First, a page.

All the Latest News & Fixtures...
Well, before concluding this week’s ‘Log’, there is a second mention of Queen Elizabeth, but this time in relation to the opening of the stand back on the 27th April 1953.
Since the Mennaye Field had opened as a rugby ground in September 1945, the Pirates had battled for permission to build a Grandstand, only to see the need to obtain a building licence wrecking every scheme. Applications galore went to Bristol (why was that I wonder?), but apparently no Russian dictator could have said “No” in so many ways and in such adamant tones as did the Ministry officials.
In the autumn of 1951, a ray of hope appeared, when the club learned of a prefabricated type of stand manufactured by Meikle’s of Twickenham. The Town Council gave its blessing, plans were produced, appeals for financial help were launched, and all these efforts were endorsed at a specially convened General Meeting held on the 6th March 1952.
Early fundraising efforts led to Penzance & Newlyn RFC’s Supporters’ Club donating £500, with a fete organised by the club itself raising a further £600. Bill Monckton, Leslie Green and Alfie Nicholls volunteered to supervise the erection of the stand, and they soon found themselves supported by a strong team of voluntary manual workers.
Fundraising was ongoing, and after completion of work the Pirates gave the stand to the Borough of Penzance., the presentation officially made by our President, Mavis Lawry. The date was Monday 27th April,1953, when Gloucester were welcome visitors to the Mennaye Field.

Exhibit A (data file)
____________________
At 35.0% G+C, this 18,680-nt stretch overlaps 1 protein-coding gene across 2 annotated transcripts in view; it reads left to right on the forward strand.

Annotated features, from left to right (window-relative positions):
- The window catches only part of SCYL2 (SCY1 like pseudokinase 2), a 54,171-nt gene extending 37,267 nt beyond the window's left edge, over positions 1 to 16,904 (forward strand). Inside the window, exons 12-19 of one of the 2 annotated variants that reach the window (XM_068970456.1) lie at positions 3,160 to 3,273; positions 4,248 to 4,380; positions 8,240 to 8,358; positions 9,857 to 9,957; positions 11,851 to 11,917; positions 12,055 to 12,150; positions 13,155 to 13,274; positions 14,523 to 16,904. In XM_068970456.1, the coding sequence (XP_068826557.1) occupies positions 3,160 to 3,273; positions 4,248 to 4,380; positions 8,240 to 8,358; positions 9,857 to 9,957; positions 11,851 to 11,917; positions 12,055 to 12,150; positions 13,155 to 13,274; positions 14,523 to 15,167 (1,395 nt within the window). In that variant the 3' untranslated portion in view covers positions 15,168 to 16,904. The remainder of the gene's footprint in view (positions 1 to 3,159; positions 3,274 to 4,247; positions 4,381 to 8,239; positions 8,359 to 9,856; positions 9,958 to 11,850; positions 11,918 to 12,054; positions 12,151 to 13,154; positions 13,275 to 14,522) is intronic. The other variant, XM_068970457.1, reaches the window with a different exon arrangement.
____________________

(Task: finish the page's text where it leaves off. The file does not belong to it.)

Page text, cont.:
In total the stand had cost £3,500 to build, and the handing over was accepted as a gift to the Borough and the ratepayers of Penzance, to commemorate the “Coronation of their gracious Sovereign Queen Elizabeth II.” Accepting the gift was the Town Mayor at the time, Alderman George Ford.
After the stand had been blessed by Canon A. C. Williams, Vicar of St. Mary’s Church, Penzance, it was formally opened by John MacG. K. Kendall-Carpenter, the Pirates, Cornwall and England forward, who quoted the MP for the Division, Mr. Greville Howard, in describing it as a fine example of private enterprise.
Penzance Silver Band was in attendance to play the National Anthem and a souvenir programme was produced which recorded all stages involved in planning. It also, besides, thanking the previously named supervisors, acknowledged others who voluntarily did more than most. Such names included Fred Trembath, George Luke, and Jimmy Hosking. Special thanks were also expressed to Sutton’s of Newlyn for their help, free of charge, in transporting the fabricated stand from London.
To conclude, the stand had been completed by very devoted members who had worked many hours under often difficult conditions. They all hoped it would be a silent onlooker to memorable years of rugby, which in their honour proved to be the case.
The great man himself, John MacG. K. Kendall-Carpenter, at the opening of the Queen Elizabeth Stand on the 27th April 1953.
The crowd builds for the opening of the stand and the game versus Gloucester which, by the way, we lost 14-3 – although on such an occasion it perhaps really mattered not.
Some of you will recall that a few weeks back I had received communication from Mike May
by Phil Westren
Help for Laurence